BREAKING Challenging Conservation Principles with Intuition and Methodology: Expanding the National Library of New Zealand, Wellington

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dc.contributor.advisor Gatley, J en
dc.contributor.author Hooper, Jonathan en
dc.date.accessioned 2012-05-01T02:07:42Z en
dc.date.issued 2011 en
dc.identifier.uri http://hdl.handle.net/2292/17627 en
dc.description Full text is available to authenticated members of The University of Auckland only. en
dc.description.abstract The conservation and adaptation of heritage buildings have caused debate as to how new work is addressed and the impact it has on the original built environment. There is an unidentified understanding of what is deemed to be appropriate or inappropriate adaptation, with major examples of successful adaptation breaching the recommended conservation guidelines. A heritage conservation issue is not simply addressed by referencing the guidelines. They are just guidelines and do not constitute successful design. This brings forward the question: what possible kind of design solutions, methodologies and thought make it possible to give primacy to the new work while still retaining the design integrity of the old? To examine these issues, this thesis examines the 2008 proposal to redevelop and expand the National Library of New Zealand and the controversy it stimulated. It establishes the significance of the building and assesses the proposal with relevance to best practice heritage conservation guidelines. The thesis develops an alternative design solution based on the 2008 brief. The design fulfils the library's demand for a significantly improved image, identity and expansion. The design retains the integrity of the existing building and the nature of the research conducted within it. The objective is to generate a solution that addresses the combined and individual meanings of the new work and the existing architecture. This thesis shows that it is possible to redevelop and expand the National Library without compromising its design integrity. The addition of the new work combined with the heritage building fabric plays an important role in the prominence of the combined architecture. The new work contributes to a new meaning of the National Library without being detrimental to the existing architecture. en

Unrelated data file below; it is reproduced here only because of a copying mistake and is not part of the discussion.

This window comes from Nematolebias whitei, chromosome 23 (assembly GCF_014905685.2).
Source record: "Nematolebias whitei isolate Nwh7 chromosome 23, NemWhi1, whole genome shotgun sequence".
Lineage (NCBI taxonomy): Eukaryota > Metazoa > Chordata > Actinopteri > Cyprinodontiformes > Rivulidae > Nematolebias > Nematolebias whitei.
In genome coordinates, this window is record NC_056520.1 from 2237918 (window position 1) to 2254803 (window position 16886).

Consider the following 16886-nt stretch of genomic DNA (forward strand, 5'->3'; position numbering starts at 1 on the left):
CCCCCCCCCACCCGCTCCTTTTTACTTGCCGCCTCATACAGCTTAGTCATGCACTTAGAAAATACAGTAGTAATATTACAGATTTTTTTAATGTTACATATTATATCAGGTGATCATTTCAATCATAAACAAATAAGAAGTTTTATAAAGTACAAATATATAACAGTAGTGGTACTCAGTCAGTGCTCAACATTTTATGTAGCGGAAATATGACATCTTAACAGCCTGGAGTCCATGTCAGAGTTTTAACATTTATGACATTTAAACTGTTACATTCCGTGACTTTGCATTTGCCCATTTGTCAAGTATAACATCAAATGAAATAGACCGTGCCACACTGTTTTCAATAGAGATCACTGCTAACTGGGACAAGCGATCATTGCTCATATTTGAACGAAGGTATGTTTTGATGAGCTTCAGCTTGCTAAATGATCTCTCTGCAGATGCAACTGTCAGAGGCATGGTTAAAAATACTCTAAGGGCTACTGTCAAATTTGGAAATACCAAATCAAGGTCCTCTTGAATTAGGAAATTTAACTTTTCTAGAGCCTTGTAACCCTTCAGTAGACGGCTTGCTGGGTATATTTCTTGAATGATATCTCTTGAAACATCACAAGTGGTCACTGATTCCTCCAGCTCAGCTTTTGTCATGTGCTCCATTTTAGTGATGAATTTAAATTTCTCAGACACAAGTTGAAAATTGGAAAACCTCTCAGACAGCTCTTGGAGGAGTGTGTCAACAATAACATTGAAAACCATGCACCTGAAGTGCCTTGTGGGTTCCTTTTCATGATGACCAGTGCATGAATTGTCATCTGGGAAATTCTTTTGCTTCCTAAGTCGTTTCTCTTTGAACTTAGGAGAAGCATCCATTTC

dc.publisher ResearchSpace@Auckland en
dc.relation.ispartof Masters Thesis - University of Auckland en
dc.rights Items in ResearchSpace are protected by copyright, with all rights reserved, unless otherwise indicated. Previously published items are made available in accordance with the copyright policy of the publisher. en
dc.rights Restricted Item. Available to authenticated members of The University of Auckland. en
dc.rights.uri https://researchspace.auckland.ac.nz/docs/uoa-docs/rights.htm en
dc.rights.uri http://creativecommons.org/licenses/by-nc-sa/3.0/nz/ en
dc.title BREAKING Challenging Conservation Principles with Intuition and Methodology: Expanding the National Library of New Zealand, Wellington en
dc.type Thesis en
thesis.degree.grantor The University of Auckland en
thesis.degree.level Masters en
dc.rights.holder Copyright: The author en
pubs.elements-id 345195 en
pubs.record-created-at-source-date 2012-05-01 en


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http://creativecommons.org/licenses/by-nc-sa/3.0/nz/ Except where otherwise noted, this item's license is described as http://creativecommons.org/licenses/by-nc-sa/3.0/nz/

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